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U.S. Environmental Protection Agency HQ: Administrator Jackson Announces EPA's International Priorities


Agency to work with other countries to curb pollution at home and abroad

WASHINGTON - U.S. Environmental Protection Agency (EPA) Administrator Lisa P. Jackson has announced the agency's international priorities at a meeting of the Commission for Environmental Cooperation she is attending in Guanajuato, Mexico. The international priorities echo Administrator Jackson's priorities for EPA, which she announced earlier this year, and aim to promote citizen engagement, improve public health and increase government accountability on environmental enforcement.

"Pollution doesn't stop at international borders, and neither can our environmental and health protections. The local and national environmental issues of the past are now global challenges," said EPA Administrator Lisa P. Jackson. "This document sends a strong message to our partners in the international community that our challenges are shared challenges, and that we are eager to work together on solutions. Along with the seven EPA priorities I issued earlier this year, these six international priorities will guide our work during the months and years ahead."

When EPA was established 40 years ago, Americans were concerned about lakes and rivers burning and air pollution in their own cities. In 2010, the environmental challenges are global, with pollutants from around the world ending up in America's backyards. EPA is working collaboratively with our international partners to protect human health and our shared environment. 

EPA's bilateral and multilateral partnerships have taken on new significance in the face of shared environmental and governance challenges, such as global climate change and improving children's environmental health outcomes. The agency's international priorities will guide EPA's collaboration with CEC and all international partners.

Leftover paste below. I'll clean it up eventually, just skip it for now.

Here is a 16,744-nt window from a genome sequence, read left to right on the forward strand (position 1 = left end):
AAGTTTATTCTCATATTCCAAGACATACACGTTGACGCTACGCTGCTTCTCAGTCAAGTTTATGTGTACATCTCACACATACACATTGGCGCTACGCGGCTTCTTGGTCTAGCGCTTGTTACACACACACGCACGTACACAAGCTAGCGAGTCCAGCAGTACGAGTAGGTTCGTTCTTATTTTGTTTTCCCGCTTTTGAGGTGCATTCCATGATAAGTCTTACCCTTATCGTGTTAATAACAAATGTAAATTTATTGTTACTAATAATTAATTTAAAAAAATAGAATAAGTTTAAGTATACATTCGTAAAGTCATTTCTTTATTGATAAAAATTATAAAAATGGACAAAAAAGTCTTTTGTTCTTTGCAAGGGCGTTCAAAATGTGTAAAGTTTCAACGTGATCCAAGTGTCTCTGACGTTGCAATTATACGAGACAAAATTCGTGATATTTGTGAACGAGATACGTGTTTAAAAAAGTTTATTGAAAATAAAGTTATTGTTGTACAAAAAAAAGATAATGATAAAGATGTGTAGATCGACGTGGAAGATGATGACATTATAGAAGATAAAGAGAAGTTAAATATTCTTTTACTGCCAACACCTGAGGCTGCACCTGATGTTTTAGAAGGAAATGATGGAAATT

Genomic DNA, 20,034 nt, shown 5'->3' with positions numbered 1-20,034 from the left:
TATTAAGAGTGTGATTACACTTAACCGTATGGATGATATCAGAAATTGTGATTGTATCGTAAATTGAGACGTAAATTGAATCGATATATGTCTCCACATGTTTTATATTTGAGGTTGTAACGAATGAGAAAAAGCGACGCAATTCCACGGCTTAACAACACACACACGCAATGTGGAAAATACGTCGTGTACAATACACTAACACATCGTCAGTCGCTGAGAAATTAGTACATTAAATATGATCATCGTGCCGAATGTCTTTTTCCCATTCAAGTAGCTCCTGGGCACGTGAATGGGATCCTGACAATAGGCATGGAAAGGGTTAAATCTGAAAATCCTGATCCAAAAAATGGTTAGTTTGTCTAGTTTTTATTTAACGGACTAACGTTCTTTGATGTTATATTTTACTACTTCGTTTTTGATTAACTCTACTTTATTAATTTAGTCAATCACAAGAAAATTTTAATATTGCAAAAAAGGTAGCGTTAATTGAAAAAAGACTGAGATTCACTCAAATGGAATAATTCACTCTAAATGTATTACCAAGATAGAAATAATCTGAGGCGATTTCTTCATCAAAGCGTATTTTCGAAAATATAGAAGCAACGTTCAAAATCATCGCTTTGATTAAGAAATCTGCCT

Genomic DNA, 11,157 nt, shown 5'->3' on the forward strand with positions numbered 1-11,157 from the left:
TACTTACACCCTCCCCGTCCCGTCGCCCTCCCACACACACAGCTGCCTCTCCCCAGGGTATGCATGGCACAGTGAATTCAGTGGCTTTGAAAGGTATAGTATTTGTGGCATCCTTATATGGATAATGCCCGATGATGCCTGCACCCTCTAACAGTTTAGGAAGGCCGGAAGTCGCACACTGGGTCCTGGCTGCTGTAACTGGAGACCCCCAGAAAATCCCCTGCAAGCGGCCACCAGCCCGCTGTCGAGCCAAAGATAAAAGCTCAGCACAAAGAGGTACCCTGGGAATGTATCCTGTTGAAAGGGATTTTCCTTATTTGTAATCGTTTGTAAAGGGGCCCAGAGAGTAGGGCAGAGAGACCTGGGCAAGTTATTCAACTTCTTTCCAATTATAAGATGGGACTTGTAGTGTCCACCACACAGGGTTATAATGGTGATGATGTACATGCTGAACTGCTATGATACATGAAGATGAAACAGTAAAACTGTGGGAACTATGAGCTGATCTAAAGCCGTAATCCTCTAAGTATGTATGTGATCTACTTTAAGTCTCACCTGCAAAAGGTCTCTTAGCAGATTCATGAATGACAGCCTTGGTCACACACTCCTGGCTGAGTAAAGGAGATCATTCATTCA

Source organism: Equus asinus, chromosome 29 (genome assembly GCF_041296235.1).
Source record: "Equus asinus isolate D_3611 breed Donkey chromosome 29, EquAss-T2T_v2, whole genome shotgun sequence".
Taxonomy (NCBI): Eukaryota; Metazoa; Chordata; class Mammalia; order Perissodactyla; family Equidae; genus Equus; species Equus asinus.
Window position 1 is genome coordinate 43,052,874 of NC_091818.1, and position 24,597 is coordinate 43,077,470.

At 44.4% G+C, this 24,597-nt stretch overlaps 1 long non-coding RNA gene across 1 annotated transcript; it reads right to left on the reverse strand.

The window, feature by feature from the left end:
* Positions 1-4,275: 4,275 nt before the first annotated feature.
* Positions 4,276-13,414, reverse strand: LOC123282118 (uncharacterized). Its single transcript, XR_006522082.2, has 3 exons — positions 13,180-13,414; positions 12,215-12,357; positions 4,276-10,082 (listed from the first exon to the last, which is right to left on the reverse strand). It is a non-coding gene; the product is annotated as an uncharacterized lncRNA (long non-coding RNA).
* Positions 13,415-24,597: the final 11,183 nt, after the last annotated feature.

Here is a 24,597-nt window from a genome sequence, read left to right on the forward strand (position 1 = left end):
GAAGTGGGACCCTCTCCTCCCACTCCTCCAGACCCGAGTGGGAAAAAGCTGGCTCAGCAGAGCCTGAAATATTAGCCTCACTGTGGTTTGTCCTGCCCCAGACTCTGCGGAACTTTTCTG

The priorities include:

·         Building Strong Environmental Institutions and Legal Structures. Countries need adequate governmental structures to enforce environmental protections. EPA will work with countries such as India, Ghana, Kenya and Brazil to develop and support the promotion of good governance, improve judicial and legal structures and design the regulatory systems necessary for effective environmental protection around the world.

·         Combating Climate Change by Limiting Pollutants. EPA has taken important steps to reduce greenhouse gas emissions at home, but the global challenge of climate change requires a global solution. To make significant progress in reducing the effects of climate change, pollution must be cut throughout the world. EPA will promote global strategies to reduce greenhouse gas emissions and other pollutants such as methane from landfills and black carbon from cookstoves. These pollutants are damaging especially vulnerable regions such as the Himalayan glaciers and the Arctic.